Sunday, April 27, 2014

Letter supporting Wisconsin Journal Article - Green Energy needs to be goal!

Last week I wrote here about an editorial in the Wisconsin State Journal which I support and expanded on.  I also wrote a letter to the Journal about it.  The optimist in me hopes this can be the start of something bigger for our schools and our students.

I would ask if you feel this is something Wisconsin should push for please contact your representatives, involving ourselves in the process is the only way to get action.


Wisconsin must be proactive about green energy. It's a way to reduce dependence on fossil fuels and a wise investment in our future. Wisconsin's goal should be to include our schools and students.
My school has used green energy to help students learn the skills the world requires. They have researched and completed multiple solar projects. Using solar energy means a long-term reduction in cost to operate our school. Once the panels are paid for, the energy keeps coming. It is proactive and creates a powerful learning experience for students.
The Wisconsin Legislature should help schools meet ambitious goals for producing their own power. Students can lead projects, find ways for their schools to do the work and reduce their costs. Students are an untapped resource -- their drive makes amazing things happen.
Our Legislature should help fund schools so all districts can generate 10 percent of their power. While green energy is great, students leading and creating it is too positive an outcome not to invest in.
-- Scott Anderson, math and physics instructor, Juda Public School

Monday, April 21, 2014

Wisonsin needs ambitous clean energy goal in our Schools!

The opinion section of the Wisconsin State Journal dated Sunday, April 20th was "Wisconsin needs ambitious clean energy goal."  I generally agree with the theme and believe that green energy is a way for us to reduce our dependence on fossil fuels and is a wise investment in our future.  I also believe Wisconsin's goal should be more than just a percentage of our energy use in the state. Our goal should include our schools and students - we need to make everyone good consumers and decision makers with respect to energy. (FYI -- I don't want to enter a comment nightmare about political views, I just want to discuss simple economics of green energy and the power of students with legislature assistance.)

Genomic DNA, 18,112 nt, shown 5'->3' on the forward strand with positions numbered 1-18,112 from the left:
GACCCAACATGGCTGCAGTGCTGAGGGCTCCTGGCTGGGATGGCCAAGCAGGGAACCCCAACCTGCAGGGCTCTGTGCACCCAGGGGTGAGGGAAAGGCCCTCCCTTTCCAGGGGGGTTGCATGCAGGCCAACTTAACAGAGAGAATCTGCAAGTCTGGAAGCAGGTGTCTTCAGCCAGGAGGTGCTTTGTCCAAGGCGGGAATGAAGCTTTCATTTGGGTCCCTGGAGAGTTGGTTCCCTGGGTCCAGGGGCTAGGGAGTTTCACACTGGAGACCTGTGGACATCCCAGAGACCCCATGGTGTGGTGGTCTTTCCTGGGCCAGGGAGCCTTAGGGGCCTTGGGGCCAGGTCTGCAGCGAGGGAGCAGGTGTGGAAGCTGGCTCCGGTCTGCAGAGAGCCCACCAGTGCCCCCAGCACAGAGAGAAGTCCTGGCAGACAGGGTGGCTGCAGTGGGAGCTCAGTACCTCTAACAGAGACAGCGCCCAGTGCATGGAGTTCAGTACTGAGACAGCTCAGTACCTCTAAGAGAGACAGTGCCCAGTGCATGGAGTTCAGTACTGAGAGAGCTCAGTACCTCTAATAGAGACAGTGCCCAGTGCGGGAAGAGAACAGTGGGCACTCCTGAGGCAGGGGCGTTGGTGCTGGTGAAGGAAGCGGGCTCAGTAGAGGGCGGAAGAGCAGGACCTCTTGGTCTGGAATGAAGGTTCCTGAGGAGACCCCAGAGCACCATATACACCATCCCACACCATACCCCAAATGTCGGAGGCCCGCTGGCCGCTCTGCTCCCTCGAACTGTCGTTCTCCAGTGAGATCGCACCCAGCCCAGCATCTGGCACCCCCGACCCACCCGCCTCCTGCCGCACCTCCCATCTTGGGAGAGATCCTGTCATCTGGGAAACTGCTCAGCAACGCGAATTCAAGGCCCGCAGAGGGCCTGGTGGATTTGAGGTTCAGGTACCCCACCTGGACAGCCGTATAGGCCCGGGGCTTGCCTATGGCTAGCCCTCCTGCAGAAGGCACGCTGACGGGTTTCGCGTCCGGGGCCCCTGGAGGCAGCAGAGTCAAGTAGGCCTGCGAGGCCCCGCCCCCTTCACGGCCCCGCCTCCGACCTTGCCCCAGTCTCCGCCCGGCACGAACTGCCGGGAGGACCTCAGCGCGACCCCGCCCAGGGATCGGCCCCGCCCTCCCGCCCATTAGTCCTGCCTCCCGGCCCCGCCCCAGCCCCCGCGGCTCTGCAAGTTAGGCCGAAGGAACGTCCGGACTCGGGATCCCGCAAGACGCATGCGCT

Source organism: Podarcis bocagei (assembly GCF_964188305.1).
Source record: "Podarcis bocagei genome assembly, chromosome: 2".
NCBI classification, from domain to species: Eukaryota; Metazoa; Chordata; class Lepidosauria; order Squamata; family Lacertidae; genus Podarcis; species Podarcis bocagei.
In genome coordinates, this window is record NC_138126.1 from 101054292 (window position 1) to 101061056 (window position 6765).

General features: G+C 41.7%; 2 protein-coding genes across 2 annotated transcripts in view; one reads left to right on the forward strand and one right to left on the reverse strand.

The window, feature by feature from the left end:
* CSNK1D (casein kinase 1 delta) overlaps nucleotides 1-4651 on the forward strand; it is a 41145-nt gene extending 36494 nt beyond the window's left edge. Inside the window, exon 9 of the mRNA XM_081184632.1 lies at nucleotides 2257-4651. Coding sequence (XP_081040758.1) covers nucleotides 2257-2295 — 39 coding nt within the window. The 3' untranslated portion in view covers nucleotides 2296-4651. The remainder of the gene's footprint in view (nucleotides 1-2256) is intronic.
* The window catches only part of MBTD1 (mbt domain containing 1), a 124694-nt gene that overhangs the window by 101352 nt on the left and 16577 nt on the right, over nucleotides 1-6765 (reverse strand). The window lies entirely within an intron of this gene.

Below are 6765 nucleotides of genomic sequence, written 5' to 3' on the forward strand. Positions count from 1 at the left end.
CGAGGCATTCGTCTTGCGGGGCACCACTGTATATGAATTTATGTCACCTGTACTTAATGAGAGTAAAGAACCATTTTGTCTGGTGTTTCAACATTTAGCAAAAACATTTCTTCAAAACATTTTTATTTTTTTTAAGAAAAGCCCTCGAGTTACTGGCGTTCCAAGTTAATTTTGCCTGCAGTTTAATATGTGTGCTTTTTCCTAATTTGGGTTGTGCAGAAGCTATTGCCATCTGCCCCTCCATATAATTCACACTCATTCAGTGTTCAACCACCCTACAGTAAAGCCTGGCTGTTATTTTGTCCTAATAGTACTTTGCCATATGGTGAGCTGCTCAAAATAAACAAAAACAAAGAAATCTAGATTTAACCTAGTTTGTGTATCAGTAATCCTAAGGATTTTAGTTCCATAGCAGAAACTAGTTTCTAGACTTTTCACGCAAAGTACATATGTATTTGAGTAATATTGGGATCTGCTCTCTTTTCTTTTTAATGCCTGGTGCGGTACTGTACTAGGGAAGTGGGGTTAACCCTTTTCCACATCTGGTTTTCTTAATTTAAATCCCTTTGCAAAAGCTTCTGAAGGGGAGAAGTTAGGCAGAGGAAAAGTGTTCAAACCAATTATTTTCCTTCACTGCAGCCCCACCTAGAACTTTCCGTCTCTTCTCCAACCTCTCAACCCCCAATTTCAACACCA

The school where I teach has been using Green Energy to help my students learn the skills that the world and workplace require (project management, problem solving, analysis, justification, etc).  We have avoided entering the climate change debate because people tune out, we have simply studied whether green energy makes good financial sense.  They discovered that generating our own electricity at our school with securing some small grants and donations simply made sense.  Using solar and wind versus carbon based products in the long term simply means a long term reduced cost to operate the school in our district.  Once the panels are paid for, the energy just keeps coming, it is simply a method to pre-purchase power.  It is proactive and can create powerful learning experiences for students.

The Wisconsin legislature should be pushing ways to help schools met ambitious goals for producing their own power, using students to lead the projects and find ways their schools can do the work and reduce their long term costs.  Students are an untapped resource in every district - their drive can make amazing things happen (video about using Real Problems, Real Projects and Real Solutions).

Students can get the project going - can analyze if a 15 year payback, with an ROI over 5% is a "good" project - then tell the boss (the board).   Each school in the state should have students working on this and presenting to their school boards.   We know school buildings will not disappear over the next decade - the costs to operate a school is one of the few places where reducing the cost does not effect students!